Solomon Northup

Twelve Years a Slave (Film Tie-in)
  • Twelve Years a Slave (Film Tie-in)

  • 'I could not believe that I had never heard of this book. It felt as important as Anne Frank's diary, only published nearly a hundred years before' - Steve McQueen, director of the Academy Award-winning film of Solomun Northup's powerful memoir

    Solomon Northup is a free man, living in New York. Then he is kidnapped and sold into slavery.

    Drugged, beaten, given a new name and transported away from his wife and children to a Louisiana cotton plantation, Solomon will die if he reveals his true identity. This is the searing true story of his twelve years as a slave: the endless brutality, daily humiliations and constant fear, but also the small ways in which he and his fellow men try to survive.

    Twelve Years a Slave is a unique, unflinching record of slavery from the inside, and the incredible account of one man whose life was ripped from him - and who fought to get it back.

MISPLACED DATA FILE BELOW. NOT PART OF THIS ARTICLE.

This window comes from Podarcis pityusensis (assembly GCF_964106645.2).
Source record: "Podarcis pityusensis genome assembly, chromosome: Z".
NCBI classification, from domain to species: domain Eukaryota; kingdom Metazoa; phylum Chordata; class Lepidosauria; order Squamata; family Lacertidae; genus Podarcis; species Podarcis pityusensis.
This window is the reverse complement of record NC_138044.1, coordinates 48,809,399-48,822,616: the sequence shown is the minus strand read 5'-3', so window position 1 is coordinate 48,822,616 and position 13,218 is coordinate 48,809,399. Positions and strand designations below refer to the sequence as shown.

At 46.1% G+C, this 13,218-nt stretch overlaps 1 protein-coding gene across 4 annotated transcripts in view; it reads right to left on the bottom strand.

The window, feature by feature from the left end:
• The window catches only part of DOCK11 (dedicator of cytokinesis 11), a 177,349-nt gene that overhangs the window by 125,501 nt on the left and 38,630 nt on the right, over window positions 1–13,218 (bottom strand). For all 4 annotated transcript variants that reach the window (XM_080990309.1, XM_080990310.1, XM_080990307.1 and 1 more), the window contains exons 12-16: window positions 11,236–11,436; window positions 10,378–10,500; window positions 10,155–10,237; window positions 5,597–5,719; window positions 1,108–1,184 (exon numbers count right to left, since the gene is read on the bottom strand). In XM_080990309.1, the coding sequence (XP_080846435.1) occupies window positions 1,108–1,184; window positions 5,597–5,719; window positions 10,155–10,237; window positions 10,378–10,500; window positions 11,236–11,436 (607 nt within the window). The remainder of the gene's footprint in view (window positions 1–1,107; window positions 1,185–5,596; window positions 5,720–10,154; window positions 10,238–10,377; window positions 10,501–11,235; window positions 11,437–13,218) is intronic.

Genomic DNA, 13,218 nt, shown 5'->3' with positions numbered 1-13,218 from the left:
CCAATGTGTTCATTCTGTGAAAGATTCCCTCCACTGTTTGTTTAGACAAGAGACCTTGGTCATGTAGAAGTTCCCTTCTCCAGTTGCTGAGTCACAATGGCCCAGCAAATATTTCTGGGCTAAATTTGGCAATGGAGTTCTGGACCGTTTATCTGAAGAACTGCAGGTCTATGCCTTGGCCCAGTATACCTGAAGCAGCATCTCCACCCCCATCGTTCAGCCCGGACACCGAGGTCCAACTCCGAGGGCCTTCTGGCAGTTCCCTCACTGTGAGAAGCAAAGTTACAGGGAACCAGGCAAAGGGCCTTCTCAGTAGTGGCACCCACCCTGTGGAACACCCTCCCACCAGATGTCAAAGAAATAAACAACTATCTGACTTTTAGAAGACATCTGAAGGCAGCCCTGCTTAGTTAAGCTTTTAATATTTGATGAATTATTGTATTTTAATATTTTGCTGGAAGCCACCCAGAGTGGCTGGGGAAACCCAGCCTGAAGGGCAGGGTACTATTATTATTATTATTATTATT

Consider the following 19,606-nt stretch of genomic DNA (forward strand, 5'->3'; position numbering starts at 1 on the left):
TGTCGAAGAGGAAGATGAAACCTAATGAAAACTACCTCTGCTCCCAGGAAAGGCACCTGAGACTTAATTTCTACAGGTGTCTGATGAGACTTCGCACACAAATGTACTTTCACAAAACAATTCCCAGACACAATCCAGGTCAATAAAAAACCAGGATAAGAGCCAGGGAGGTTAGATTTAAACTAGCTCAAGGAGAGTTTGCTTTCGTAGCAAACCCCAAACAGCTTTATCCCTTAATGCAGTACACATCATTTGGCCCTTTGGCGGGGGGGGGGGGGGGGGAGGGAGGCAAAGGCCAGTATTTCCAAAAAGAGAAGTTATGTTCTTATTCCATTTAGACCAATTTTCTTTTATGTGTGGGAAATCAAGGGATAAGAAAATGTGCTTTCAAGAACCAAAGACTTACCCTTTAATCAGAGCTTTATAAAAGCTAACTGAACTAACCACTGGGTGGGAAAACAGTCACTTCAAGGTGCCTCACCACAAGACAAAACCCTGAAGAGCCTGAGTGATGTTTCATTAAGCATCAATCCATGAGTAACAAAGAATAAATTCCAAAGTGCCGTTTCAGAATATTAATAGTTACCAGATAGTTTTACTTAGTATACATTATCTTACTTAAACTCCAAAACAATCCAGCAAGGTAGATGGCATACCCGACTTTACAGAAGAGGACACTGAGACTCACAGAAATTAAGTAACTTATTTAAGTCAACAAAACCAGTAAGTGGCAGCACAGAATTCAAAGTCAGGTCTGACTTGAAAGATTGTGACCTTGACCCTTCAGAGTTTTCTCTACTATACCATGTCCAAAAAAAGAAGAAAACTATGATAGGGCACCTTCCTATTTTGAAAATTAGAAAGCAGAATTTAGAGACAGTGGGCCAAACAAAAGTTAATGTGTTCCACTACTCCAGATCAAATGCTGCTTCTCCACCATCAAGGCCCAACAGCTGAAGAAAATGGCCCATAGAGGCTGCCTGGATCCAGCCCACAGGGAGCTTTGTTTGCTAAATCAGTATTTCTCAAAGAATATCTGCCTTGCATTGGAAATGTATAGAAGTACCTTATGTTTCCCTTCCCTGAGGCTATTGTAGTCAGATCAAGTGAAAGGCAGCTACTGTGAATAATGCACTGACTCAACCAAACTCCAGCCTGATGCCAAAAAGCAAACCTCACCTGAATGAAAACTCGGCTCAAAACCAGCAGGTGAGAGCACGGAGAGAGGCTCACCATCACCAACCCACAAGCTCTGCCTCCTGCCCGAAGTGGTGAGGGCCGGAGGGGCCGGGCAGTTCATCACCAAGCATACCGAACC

'A moving, vital testament to one of slavery's "many thousands gone" who retained his humanity in the bowels of degradation' - Saturday Review

SOLOMON NORTHUP was kidnapped into slavery in Washington, D.C. in 1841. Shortly after his escape, he published his memoirs to great acclaim and brought legal action against his abductors, though they were never persecuted. The details of his life thereafter are unknown, but he is believed to have died in Glen Falls, NY, around 1863. IRA BERLIN (introducer) is Distinguished Professor of History at the University of Maryland. His many books include THE MAKING OF AFRICAN AMERICA (Viking Penguin) and MANY THOUSANDS GONE: THE FIRST TWO CENTURIES OF SLAVERY IN NORTH AMERICA, winner of the Bancroft Prize and the Los Angeles Times Book Prize and a finalist for the National Book Critics Circle Award. HENRY LOUIS GATES JR. (general editor) is Alphonse Fletcher University Professor and director of the W. E. B Du Bois Institute for African and African American Research at Harvard University. A MacArthur Fellow, he is also editor-in-chief of the Oxford African American Studies Center, host of Faces of America (PBS), and editor-in-chief of TheRoot.com.

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